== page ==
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By Angela Rossetti '80
In 1895, H.G. Wells imaginatively traveled into the future in a time machine. In that future, he found two classes of humans—angry underground workers and an above-ground leisure class without ambition, energy or leadership. Business as an integral, ethical part of society simply did not exist.
Twenty-three years later, a flu pandemic emerged just as business was becoming the engine of American prosperity—millions of Americans had already crowded into cities to earn a better living in factories than they could on farms.
When the flu hit New York in 1918 theatres and businesses did not initially close. Saloons were still serving in Providence, department stores and restaurants were open in Philadelphia, and sporting events drew big crowds. In September of 1918, Babe Ruth appeared in Connecticut to support the troops who were still slugging it out in WWI and drew 5,000 fans. Just three days later, the state health department issued a second warning about the flu.
By October, there were more than 33,000 cases in Connecticut alone, spurred in part by business-sanctioned public gatherings.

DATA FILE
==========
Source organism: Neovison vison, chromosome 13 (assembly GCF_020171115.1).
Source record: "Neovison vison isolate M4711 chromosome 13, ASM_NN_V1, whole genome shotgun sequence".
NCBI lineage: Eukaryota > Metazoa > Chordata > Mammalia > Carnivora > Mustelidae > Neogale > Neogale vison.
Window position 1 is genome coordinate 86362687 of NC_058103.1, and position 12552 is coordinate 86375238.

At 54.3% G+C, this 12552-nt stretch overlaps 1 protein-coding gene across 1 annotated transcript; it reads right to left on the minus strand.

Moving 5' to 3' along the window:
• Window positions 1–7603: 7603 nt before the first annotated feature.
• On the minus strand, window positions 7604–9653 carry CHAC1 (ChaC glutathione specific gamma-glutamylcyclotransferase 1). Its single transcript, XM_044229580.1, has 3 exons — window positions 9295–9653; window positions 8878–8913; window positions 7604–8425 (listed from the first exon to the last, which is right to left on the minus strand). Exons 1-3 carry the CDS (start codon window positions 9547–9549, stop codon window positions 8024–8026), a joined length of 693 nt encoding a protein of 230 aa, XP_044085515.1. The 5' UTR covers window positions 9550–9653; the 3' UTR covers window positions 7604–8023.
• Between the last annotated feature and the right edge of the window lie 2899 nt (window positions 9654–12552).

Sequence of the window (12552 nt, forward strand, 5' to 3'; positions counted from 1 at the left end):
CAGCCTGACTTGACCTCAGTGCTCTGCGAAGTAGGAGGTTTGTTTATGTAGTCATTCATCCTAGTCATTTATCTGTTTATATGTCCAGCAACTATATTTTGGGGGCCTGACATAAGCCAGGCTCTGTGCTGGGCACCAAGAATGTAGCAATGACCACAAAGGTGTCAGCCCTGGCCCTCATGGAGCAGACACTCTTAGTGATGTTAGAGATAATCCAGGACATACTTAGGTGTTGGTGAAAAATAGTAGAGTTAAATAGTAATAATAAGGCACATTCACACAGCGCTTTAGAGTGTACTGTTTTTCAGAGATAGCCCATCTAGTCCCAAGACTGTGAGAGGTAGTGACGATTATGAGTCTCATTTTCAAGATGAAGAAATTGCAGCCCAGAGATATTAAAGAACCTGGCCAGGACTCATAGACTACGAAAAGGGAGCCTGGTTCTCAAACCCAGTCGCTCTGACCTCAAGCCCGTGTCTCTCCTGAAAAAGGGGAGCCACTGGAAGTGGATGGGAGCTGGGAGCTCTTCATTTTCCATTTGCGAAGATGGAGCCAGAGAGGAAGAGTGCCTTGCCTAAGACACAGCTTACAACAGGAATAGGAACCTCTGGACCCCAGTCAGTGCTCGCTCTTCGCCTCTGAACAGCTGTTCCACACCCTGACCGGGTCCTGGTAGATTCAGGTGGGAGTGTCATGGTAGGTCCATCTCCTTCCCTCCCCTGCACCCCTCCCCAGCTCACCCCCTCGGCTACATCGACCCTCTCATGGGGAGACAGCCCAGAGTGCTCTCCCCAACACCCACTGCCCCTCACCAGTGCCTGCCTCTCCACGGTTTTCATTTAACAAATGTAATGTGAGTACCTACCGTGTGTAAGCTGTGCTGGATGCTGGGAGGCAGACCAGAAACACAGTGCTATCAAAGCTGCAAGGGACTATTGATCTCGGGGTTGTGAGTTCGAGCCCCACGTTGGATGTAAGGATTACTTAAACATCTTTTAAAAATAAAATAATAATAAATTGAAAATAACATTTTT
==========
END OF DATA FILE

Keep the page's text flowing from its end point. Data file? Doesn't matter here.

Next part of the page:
Physicians and nurses were largely alone in the fight, astounded by the fast and deadly spread of the disease. On the other hand, business leaders were notably absent.
More than a century later, the Covid-19 pandemic rolls around the globe like a tsunami, however the corporate scene is drastically different. Doctors and nurses are not alone as business leaders harmonize with science and sociology to stop the spread. GM and Ford are making respirators, liquor distillers are producing hand sanitizer, Ivy League clothiers are creating fashionable masks, and retired executives are helping to find a vaccine.
Indra Nooyi, former CEO of Pepsi, is leading a multi-disciplinary task force comprised of an epidemiologist, a bioethicist, and a former FDA commissioner in order to get the quarantined masses out of lockdown and back to work.
The 1918 influenza pandemic killed 50 million people. Covid-19 will likely kill far fewer, in part because of the responsiveness of clear-headed, ethical business leaders working collaboratively with government and healthcare sectors. By acting ethically, today’s business leaders may help change the trajectory of this deadly killer, and in doing so, they are lightyears ahead of their early 20th century counterparts. H.G. Wells would be impressed.
Angela Rossetti is a former Vice President of Global Commercial Development at Pfizer and a consultant to the biopharmaceutical industry. She is currently an Adjunct Assistant Professor of Pharmaceutical and Medical Ethics at New York Medical College and a guest lecturer at Columbia Vagelos College of Physicians and Surgeons.